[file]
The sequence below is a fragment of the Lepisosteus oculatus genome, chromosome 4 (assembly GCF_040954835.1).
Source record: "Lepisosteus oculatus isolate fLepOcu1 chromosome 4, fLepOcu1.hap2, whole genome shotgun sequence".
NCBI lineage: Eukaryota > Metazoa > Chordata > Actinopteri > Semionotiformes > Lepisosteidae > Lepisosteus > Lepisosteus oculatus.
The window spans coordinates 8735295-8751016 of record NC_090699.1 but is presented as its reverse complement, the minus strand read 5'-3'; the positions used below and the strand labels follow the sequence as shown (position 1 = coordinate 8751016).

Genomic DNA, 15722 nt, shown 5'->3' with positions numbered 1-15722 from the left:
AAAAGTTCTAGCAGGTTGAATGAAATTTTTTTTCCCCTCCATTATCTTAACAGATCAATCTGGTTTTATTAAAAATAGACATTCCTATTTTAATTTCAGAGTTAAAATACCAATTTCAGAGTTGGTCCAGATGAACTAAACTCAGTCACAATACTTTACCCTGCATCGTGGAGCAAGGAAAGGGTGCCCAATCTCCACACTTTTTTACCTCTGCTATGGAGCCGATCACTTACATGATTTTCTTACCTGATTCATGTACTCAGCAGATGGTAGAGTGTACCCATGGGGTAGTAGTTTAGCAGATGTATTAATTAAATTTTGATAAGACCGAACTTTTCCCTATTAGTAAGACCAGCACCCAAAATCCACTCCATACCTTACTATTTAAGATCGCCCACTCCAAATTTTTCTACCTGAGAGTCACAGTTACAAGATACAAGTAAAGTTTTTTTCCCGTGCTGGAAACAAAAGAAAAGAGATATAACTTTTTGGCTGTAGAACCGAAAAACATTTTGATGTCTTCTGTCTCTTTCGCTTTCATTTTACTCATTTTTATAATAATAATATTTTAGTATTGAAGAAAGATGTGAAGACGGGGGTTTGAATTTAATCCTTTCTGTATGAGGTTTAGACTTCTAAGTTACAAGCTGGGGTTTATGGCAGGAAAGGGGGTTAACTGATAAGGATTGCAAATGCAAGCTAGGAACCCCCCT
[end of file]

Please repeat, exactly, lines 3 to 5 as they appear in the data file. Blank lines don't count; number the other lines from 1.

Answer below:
NCBI lineage: Eukaryota > Metazoa > Chordata > Actinopteri > Semionotiformes > Lepisosteidae > Lepisosteus > Lepisosteus oculatus.
The window spans coordinates 8735295-8751016 of record NC_090699.1 but is presented as its reverse complement, the minus strand read 5'-3'; the positions used below and the strand labels follow the sequence as shown (position 1 = coordinate 8751016).

Genomic DNA, 15722 nt, shown 5'->3' with positions numbered 1-15722 from the left: